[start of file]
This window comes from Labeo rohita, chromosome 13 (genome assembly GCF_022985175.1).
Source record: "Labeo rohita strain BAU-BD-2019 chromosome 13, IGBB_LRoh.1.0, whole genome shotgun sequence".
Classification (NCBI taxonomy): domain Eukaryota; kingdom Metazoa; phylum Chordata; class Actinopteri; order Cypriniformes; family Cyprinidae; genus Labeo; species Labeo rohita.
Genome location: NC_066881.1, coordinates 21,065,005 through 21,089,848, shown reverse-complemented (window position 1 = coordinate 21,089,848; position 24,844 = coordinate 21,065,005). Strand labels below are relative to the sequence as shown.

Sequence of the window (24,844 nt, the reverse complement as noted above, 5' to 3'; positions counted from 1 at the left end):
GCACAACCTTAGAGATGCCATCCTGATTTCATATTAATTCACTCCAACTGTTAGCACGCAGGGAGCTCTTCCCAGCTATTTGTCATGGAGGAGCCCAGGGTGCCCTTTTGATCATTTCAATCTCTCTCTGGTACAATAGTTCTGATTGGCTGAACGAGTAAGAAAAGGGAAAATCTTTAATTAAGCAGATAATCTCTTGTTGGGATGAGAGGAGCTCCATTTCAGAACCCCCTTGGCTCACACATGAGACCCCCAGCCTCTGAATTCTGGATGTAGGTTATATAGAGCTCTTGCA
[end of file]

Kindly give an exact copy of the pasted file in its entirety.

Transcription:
This window comes from Labeo rohita, chromosome 13 (genome assembly GCF_022985175.1).
Source record: "Labeo rohita strain BAU-BD-2019 chromosome 13, IGBB_LRoh.1.0, whole genome shotgun sequence".
Classification (NCBI taxonomy): domain Eukaryota; kingdom Metazoa; phylum Chordata; class Actinopteri; order Cypriniformes; family Cyprinidae; genus Labeo; species Labeo rohita.
Genome location: NC_066881.1, coordinates 21,065,005 through 21,089,848, shown reverse-complemented (window position 1 = coordinate 21,089,848; position 24,844 = coordinate 21,065,005). Strand labels below are relative to the sequence as shown.

Sequence of the window (24,844 nt, the reverse complement as noted above, 5' to 3'; positions counted from 1 at the left end):
GCACAACCTTAGAGATGCCATCCTGATTTCATATTAATTCACTCCAACTGTTAGCACGCAGGGAGCTCTTCCCAGCTATTTGTCATGGAGGAGCCCAGGGTGCCCTTTTGATCATTTCAATCTCTCTCTGGTACAATAGTTCTGATTGGCTGAACGAGTAAGAAAAGGGAAAATCTTTAATTAAGCAGATAATCTCTTGTTGGGATGAGAGGAGCTCCATTTCAGAACCCCCTTGGCTCACACATGAGACCCCCAGCCTCTGAATTCTGGATGTAGGTTATATAGAGCTCTTGCA